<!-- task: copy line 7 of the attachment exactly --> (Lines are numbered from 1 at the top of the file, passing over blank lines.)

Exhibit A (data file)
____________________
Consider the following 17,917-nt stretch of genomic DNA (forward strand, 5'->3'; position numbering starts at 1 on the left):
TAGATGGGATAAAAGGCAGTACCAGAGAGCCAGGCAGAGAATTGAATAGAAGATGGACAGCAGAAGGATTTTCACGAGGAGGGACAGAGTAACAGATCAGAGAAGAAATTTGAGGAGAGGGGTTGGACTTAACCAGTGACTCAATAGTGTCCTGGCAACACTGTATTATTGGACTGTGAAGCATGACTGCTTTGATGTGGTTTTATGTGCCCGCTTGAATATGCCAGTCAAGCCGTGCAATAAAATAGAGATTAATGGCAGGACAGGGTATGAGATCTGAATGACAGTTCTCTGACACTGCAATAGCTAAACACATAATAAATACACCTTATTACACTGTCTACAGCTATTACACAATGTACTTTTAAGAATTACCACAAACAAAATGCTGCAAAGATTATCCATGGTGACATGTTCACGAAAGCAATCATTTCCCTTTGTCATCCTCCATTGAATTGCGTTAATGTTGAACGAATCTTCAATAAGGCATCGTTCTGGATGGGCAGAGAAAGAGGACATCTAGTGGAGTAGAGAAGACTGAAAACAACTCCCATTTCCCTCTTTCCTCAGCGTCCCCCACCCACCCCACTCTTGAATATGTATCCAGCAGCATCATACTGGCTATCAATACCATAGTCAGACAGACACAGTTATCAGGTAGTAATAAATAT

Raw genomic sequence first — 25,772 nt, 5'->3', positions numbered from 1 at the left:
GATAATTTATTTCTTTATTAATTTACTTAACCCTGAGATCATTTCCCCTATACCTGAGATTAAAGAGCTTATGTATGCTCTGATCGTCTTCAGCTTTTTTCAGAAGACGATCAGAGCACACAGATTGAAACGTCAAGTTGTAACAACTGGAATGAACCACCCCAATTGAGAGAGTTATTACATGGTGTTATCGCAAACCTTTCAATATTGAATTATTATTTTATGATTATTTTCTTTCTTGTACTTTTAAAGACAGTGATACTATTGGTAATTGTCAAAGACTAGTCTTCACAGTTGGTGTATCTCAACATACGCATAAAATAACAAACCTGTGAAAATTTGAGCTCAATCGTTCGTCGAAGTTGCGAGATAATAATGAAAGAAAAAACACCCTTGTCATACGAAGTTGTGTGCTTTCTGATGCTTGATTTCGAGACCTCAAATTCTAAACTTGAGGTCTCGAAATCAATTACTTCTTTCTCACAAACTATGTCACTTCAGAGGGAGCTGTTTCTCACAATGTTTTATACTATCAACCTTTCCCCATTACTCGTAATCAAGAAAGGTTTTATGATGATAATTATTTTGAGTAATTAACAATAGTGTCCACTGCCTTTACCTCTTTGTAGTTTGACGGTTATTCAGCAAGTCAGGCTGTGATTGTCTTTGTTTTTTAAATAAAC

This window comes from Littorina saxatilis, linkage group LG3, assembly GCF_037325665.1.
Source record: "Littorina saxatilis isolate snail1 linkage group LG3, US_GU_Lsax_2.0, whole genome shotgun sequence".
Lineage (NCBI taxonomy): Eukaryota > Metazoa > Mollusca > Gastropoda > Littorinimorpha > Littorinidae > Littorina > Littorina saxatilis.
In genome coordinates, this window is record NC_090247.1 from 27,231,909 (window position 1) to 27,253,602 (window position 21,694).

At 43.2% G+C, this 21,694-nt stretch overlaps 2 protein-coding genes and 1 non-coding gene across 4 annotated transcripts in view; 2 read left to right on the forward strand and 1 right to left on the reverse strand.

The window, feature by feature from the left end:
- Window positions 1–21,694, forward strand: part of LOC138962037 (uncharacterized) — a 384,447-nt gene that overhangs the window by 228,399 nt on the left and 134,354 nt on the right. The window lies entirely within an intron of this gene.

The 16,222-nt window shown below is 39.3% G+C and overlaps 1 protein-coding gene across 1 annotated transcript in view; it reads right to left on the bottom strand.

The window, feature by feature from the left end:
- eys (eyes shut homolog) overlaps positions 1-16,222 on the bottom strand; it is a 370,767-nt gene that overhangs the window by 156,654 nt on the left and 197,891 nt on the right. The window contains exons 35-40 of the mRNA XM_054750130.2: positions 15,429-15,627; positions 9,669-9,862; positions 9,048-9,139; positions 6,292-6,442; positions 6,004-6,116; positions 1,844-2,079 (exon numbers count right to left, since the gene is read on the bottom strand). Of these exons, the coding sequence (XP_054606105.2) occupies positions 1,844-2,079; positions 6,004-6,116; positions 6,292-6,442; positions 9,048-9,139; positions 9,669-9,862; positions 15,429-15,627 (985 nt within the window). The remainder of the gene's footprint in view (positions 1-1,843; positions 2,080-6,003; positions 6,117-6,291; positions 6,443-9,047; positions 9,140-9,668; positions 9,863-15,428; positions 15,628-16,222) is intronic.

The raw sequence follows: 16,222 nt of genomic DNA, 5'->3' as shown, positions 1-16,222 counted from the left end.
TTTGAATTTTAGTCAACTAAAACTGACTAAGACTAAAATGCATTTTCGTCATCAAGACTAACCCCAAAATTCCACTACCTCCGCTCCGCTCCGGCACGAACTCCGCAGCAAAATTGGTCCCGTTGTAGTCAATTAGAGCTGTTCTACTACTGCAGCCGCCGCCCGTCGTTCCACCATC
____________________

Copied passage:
Lineage (NCBI taxonomy): Eukaryota > Metazoa > Mollusca > Gastropoda > Littorinimorpha > Littorinidae > Littorina > Littorina saxatilis.